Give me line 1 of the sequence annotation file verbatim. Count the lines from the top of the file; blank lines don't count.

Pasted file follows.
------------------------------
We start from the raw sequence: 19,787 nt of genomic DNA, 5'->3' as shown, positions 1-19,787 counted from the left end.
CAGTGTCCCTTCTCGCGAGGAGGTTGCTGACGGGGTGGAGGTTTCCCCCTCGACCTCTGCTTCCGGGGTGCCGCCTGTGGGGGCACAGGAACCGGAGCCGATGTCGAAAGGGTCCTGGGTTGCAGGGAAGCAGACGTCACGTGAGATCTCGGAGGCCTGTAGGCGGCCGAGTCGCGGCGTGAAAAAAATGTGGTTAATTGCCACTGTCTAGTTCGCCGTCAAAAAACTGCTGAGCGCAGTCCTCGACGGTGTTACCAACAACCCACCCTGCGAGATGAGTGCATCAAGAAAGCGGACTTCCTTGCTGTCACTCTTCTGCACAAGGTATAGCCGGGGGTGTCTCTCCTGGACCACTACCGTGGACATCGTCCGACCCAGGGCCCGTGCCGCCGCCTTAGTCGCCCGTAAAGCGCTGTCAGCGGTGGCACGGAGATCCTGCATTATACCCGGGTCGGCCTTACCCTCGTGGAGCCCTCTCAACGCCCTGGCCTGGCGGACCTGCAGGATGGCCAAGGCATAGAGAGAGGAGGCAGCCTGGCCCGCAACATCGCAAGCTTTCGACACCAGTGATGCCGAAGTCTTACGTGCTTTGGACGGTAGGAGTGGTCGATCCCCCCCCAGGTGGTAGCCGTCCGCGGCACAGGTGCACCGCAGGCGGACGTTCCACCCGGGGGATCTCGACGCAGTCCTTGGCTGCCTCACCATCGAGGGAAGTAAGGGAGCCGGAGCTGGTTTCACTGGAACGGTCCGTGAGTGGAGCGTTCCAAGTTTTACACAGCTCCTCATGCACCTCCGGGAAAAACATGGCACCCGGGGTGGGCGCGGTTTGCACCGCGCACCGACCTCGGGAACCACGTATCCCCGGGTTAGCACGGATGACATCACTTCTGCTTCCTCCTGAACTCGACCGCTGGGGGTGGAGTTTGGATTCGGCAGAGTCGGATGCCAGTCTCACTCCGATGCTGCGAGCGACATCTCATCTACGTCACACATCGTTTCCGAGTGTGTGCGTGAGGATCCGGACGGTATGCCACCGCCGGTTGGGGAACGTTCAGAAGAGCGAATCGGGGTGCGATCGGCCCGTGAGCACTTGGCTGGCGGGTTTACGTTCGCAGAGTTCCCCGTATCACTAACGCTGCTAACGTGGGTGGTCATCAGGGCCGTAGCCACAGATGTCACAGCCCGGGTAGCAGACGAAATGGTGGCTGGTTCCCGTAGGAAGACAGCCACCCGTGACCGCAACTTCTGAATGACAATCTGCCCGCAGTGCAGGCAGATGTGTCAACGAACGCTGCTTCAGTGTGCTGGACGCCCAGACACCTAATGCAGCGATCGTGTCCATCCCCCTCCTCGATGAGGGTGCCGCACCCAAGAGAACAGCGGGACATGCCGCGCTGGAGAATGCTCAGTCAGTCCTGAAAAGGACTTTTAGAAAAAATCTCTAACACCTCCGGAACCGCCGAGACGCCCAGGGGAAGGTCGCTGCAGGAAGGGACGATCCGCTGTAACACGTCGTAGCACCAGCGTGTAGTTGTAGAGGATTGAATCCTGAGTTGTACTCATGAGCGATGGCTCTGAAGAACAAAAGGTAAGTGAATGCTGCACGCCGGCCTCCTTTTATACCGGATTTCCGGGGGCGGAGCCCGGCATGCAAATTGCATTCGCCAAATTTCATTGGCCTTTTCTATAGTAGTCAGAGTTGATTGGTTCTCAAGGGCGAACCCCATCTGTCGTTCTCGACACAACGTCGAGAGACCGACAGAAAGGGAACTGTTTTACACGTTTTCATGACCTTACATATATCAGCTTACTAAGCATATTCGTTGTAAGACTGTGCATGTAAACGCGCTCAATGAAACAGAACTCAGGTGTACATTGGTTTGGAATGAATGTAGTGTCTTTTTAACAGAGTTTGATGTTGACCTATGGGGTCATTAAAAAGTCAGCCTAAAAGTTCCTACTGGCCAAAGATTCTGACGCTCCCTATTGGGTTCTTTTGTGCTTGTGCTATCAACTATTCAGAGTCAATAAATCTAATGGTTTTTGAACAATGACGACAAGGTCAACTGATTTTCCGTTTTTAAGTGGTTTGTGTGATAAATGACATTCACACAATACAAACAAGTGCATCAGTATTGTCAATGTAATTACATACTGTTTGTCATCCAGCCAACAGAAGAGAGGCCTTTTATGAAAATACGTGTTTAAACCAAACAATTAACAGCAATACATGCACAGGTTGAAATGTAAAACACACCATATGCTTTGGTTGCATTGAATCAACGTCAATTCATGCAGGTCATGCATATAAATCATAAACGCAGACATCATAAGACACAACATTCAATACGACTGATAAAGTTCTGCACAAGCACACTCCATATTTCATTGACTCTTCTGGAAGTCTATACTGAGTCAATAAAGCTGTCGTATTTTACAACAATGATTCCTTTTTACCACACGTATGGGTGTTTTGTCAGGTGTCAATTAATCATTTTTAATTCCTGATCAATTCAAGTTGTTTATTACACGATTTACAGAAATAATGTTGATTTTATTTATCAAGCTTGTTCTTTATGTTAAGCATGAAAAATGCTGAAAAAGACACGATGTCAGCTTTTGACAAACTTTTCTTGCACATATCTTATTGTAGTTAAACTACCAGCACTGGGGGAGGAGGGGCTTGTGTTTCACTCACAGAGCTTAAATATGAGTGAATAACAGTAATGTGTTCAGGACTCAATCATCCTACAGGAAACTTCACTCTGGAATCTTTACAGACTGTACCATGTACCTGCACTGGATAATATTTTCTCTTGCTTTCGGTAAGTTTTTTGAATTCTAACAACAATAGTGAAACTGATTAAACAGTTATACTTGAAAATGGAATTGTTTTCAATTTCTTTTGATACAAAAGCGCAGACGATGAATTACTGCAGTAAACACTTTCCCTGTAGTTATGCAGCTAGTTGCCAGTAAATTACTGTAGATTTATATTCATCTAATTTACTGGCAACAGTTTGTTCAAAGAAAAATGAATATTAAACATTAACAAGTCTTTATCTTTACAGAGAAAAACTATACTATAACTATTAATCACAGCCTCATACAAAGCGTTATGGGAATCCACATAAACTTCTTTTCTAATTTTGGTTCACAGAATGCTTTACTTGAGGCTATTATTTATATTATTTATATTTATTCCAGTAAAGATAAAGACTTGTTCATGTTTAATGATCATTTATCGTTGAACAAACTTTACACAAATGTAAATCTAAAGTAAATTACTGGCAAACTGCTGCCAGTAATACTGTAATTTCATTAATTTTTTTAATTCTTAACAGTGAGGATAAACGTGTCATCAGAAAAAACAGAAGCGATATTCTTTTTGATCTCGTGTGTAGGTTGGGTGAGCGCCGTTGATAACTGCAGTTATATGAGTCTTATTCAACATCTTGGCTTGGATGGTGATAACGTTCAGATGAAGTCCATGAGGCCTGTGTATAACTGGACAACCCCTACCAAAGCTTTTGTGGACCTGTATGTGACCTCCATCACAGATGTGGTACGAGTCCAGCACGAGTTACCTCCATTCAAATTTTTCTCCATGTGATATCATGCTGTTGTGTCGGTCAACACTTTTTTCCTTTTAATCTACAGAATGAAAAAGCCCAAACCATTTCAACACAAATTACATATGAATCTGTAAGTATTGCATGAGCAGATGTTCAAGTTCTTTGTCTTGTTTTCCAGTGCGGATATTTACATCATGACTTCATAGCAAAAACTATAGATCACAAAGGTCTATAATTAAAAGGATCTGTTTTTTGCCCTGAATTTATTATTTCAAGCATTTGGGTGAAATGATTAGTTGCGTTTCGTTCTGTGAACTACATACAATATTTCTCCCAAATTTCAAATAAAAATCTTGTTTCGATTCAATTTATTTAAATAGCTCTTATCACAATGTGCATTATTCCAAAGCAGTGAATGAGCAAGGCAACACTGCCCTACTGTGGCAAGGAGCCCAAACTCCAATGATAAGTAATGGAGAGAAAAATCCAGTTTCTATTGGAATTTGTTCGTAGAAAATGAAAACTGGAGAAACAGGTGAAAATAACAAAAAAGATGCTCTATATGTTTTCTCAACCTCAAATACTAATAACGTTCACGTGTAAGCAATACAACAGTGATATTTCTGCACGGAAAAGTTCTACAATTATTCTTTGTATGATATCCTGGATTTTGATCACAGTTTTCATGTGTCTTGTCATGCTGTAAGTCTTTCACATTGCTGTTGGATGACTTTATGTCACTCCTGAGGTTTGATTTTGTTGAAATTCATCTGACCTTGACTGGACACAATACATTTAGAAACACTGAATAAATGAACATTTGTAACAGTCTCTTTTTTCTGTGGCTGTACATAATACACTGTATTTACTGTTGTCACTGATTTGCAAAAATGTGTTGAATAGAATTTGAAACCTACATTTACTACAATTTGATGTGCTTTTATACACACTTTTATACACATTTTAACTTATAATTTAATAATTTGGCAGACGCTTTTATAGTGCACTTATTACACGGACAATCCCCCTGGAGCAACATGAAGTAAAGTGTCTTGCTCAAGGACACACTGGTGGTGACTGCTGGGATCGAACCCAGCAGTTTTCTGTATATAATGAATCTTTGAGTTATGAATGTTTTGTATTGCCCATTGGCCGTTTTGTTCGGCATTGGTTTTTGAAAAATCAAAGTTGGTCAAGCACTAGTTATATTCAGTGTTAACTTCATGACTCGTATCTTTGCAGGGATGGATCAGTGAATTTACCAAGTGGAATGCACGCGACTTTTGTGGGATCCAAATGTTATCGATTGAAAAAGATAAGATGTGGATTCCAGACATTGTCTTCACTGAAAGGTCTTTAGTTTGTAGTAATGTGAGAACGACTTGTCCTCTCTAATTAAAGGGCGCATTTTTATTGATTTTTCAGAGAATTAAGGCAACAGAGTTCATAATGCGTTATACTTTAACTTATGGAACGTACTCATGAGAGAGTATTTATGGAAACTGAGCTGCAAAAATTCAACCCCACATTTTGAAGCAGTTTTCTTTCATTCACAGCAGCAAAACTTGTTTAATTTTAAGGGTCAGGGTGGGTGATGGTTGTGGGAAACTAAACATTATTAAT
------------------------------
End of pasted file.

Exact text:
We start from the raw sequence: 19,787 nt of genomic DNA, 5'->3' as shown, positions 1-19,787 counted from the left end.